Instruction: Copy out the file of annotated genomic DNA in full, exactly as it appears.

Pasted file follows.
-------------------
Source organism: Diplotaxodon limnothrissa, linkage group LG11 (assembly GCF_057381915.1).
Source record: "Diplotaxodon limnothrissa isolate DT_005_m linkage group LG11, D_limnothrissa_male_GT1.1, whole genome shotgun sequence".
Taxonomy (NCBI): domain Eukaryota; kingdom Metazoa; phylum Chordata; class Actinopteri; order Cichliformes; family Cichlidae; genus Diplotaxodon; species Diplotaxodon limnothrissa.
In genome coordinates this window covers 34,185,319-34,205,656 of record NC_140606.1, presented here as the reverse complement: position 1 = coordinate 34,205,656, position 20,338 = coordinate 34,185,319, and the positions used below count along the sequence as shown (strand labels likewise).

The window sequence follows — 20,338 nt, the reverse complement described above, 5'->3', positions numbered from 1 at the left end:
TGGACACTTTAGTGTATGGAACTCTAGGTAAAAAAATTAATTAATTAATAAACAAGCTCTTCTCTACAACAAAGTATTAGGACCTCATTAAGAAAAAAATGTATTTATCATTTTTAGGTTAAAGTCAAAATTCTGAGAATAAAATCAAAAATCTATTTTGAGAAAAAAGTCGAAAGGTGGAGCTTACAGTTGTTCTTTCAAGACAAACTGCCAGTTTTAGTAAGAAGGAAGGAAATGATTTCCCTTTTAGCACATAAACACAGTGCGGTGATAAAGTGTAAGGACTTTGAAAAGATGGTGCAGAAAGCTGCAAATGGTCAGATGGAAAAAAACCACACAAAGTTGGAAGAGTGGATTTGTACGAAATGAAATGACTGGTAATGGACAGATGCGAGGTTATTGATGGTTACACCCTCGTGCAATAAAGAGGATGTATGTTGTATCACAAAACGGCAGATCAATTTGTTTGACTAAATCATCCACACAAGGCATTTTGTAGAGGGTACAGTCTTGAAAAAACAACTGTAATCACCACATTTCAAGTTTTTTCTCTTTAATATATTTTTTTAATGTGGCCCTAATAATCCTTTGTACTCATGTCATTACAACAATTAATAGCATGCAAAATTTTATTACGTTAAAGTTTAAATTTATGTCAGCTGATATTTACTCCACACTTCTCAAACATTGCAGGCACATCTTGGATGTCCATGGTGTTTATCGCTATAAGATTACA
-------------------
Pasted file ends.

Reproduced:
Source organism: Diplotaxodon limnothrissa, linkage group LG11 (assembly GCF_057381915.1).
Source record: "Diplotaxodon limnothrissa isolate DT_005_m linkage group LG11, D_limnothrissa_male_GT1.1, whole genome shotgun sequence".
Taxonomy (NCBI): domain Eukaryota; kingdom Metazoa; phylum Chordata; class Actinopteri; order Cichliformes; family Cichlidae; genus Diplotaxodon; species Diplotaxodon limnothrissa.
In genome coordinates this window covers 34,185,319-34,205,656 of record NC_140606.1, presented here as the reverse complement: position 1 = coordinate 34,205,656, position 20,338 = coordinate 34,185,319, and the positions used below count along the sequence as shown (strand labels likewise).

The window sequence follows — 20,338 nt, the reverse complement described above, 5'->3', positions numbered from 1 at the left end:
TGGACACTTTAGTGTATGGAACTCTAGGTAAAAAAATTAATTAATTAATAAACAAGCTCTTCTCTACAACAAAGTATTAGGACCTCATTAAGAAAAAAATGTATTTATCATTTTTAGGTTAAAGTCAAAATTCTGAGAATAAAATCAAAAATCTATTTTGAGAAAAAAGTCGAAAGGTGGAGCTTACAGTTGTTCTTTCAAGACAAACTGCCAGTTTTAGTAAGAAGGAAGGAAATGATTTCCCTTTTAGCACATAAACACAGTGCGGTGATAAAGTGTAAGGACTTTGAAAAGATGGTGCAGAAAGCTGCAAATGGTCAGATGGAAAAAAACCACACAAAGTTGGAAGAGTGGATTTGTACGAAATGAAATGACTGGTAATGGACAGATGCGAGGTTATTGATGGTTACACCCTCGTGCAATAAAGAGGATGTATGTTGTATCACAAAACGGCAGATCAATTTGTTTGACTAAATCATCCACACAAGGCATTTTGTAGAGGGTACAGTCTTGAAAAAACAACTGTAATCACCACATTTCAAGTTTTTTCTCTTTAATATATTTTTTTAATGTGGCCCTAATAATCCTTTGTACTCATGTCATTACAACAATTAATAGCATGCAAAATTTTATTACGTTAAAGTTTAAATTTATGTCAGCTGATATTTACTCCACACTTCTCAAACATTGCAGGCACATCTTGGATGTCCATGGTGTTTATCGCTATAAGATTACA